In 1988, I came up with the idea of a girl having an out-of-body experience then returning to the wrong body. I subbed this around for a few years, then put it aside.

I brought it back a few times only nothing clicked until last summer when my previous editor at Flux, Andrew Karre [now at Carolrhoda], pointed out my heroine was too whiny and, if I'd rewrite her plus add more paranormal danger to the plot, he'd offer a three-book contract. I am forever grateful for his insight and delighted with the finished book.

What was your initial inspiration for writing this book?

I was curious what it would be like to live someone else's life. Also I've always had a fascination with otherworldly topics like astral projection, psychics, and near-death experiences.

When I came up with idea 20 years ago, I loved it but didn't realize it would take some years to hone my craft to do justice to the idea.

If you want to see an example of early writing compared to more seasoned writing, I posted the original first page in comparison to the published first page over at my LJ.

The first plan was for Dead Girl to be a middle-grade book with a light tone about a girl who falls to her near-death while trying to rescue a cat from a tall pole. Her real body would have died, and she would have had to deal with making a completely new life. When I ultimately sold it as a series, the ending drastically changed.

If you could go back and talk to yourself when you were beginning writer, what advice would you offer?

Rewrite more before submitting (I was always so impatient and subbed too soon). Also to learn more about craft. And to write the books I truly want to write rather than leaning toward those I thought would be easier to sell. But I really can't regret any of the packaged or ghost-written books I wrote as they were all learning experiences and I truly loved every book.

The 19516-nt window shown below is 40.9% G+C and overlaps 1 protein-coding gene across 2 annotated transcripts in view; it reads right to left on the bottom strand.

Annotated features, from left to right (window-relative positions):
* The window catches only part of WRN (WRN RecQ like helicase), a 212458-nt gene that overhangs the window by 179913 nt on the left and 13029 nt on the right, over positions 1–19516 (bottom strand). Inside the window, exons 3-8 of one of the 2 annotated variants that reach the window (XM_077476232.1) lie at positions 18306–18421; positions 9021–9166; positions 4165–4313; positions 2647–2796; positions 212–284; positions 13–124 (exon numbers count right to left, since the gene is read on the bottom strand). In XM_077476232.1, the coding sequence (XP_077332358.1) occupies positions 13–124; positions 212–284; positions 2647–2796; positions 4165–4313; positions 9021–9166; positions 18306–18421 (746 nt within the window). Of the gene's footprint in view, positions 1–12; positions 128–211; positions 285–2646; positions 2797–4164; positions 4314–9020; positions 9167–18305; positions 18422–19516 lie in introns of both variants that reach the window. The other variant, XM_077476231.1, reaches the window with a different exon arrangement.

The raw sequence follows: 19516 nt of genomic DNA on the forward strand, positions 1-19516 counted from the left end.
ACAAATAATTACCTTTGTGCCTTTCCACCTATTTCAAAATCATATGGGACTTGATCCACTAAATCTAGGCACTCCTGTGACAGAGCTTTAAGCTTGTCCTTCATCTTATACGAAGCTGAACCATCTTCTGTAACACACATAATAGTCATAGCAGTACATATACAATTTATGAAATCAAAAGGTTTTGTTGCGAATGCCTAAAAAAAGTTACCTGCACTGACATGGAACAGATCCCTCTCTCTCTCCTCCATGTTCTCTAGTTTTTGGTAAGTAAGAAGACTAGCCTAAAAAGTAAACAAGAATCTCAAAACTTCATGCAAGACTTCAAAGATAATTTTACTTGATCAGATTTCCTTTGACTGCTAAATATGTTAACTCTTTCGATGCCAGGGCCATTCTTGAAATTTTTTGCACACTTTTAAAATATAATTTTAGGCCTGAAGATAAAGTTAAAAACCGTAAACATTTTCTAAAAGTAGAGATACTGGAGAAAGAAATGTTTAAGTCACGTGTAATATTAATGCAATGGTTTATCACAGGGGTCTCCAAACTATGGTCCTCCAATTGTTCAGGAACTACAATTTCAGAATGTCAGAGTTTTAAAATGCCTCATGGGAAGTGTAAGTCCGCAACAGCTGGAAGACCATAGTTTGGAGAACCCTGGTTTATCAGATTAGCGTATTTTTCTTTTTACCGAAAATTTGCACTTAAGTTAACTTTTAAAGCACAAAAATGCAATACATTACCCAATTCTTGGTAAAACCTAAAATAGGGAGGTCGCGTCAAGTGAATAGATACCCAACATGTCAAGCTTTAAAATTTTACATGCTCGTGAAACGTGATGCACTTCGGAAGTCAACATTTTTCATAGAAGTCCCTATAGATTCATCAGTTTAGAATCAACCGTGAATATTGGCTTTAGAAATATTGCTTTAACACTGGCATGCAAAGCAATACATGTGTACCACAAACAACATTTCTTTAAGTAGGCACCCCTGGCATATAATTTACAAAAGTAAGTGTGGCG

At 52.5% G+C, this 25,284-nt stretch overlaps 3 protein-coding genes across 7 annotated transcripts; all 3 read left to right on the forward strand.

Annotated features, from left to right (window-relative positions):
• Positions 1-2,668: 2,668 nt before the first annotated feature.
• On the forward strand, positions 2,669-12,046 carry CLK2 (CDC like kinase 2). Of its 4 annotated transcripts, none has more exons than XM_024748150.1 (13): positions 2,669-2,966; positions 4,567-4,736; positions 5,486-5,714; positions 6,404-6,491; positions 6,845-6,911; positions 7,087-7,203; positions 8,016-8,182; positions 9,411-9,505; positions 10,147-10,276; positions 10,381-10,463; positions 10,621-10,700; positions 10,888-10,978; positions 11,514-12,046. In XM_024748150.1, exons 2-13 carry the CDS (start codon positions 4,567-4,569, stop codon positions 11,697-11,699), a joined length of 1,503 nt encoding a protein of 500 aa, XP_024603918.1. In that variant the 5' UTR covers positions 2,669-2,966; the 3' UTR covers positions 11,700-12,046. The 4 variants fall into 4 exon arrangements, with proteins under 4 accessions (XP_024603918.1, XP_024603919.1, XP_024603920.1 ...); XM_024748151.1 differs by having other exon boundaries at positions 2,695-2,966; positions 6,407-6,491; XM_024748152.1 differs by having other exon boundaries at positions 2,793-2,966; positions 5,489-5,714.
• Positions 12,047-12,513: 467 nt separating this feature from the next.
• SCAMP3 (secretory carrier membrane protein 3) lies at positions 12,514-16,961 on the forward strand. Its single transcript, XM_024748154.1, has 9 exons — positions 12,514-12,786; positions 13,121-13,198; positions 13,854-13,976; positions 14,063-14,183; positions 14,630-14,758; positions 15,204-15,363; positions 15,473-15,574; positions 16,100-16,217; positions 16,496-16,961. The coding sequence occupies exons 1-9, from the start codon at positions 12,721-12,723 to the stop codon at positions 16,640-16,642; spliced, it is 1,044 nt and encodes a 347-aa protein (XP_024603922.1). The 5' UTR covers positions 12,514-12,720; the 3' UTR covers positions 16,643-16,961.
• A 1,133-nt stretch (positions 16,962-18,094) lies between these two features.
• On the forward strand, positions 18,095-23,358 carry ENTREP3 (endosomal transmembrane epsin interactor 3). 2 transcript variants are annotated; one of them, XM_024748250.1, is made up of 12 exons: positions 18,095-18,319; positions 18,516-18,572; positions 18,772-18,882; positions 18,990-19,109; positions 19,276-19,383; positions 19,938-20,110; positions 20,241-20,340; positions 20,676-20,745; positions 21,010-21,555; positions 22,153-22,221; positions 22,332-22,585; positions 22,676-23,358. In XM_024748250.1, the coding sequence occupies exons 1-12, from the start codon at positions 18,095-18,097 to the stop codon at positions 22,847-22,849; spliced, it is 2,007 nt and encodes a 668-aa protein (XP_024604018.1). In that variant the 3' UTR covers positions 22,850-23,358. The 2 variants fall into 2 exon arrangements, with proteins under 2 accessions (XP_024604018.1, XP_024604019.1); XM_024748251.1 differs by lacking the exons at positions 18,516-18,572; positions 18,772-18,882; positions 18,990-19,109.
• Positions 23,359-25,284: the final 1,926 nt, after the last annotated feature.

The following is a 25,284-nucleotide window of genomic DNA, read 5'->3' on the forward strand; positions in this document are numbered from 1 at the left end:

What special advice would you offer to those interested in writing a series?

Write one really strong first book that could stand alone. Dead Girl Walking was meant to be a single title, but I was flexible with my editor's suggestions and happy to stretch Amber's body-changing adventures into a trilogy.

Other than your own, what your three favorite YA titles of 2008?

Good question! I love to read juvenile books and get excited when I discover exciting new titles.

1. Hunger Games by Suzanne Collins (Scholastic, 2008);
2. Little (Grrl) Lost by Charles DeLint (Viking, 2007);
3. Little Brother by Cory Doctorow (Tor, 2008).

Impossible by Nancy Werlin (Dial) was amazing, too. So was Lament: The Faerie Queen's Deception by Maggie Stiefvater (Flux)(author interview). Obviously there were other amazing books in 2008, these are just the ones I've found time and copies to read.

What can your fans look forward to next?

Dead Girl Dancing (Flux, March 2009), Dead Girl in Love (late 2009), and Into the Mirror (Blooming Tree, Oct. 2009), a middle-grade mystery.

Wednesday, November 19, 2008

National Book Awards on Twitter

This is pure torture. I love suspense in fiction but not so much in real life.

Update: After much reloading, we have a winner! See Cynsations on Friday for details. That said, it was great to find an online award announcement venue that didn't crash. Go Twitter!

Friday, November 14, 2008

Spooky News

Check out this trailer for Margaret Peterson Haddix's new middle grade series, The Missing (Simon & Shuster (author interview):



Fifth Annual Novel Writing Retreat at Vermont College of Fine Arts will be March 27 to March 29, 2009. Featuring: author Kathi Appelt; author Elise Broach; and editor Cheryl Klein of Scholastic. Includes: lectures; organized workshops; writing exercises; one-on-one critiques with one of the guest authors; one-on-one critique with guest editor (extra fee); open mike; discussions; room and board. Cost: $450. Registration begins Dec. 1. For more information, contact Sarah Aronson.

Graphic Tales from Colleen Mondor at Bookslut. Peek: "It's a dark slightly subversive delight that never ceased to amaze me. Mostly it's just very, very cool and I do hope that it doesn’t get overlooked in the masses of YA fiction for teen girls."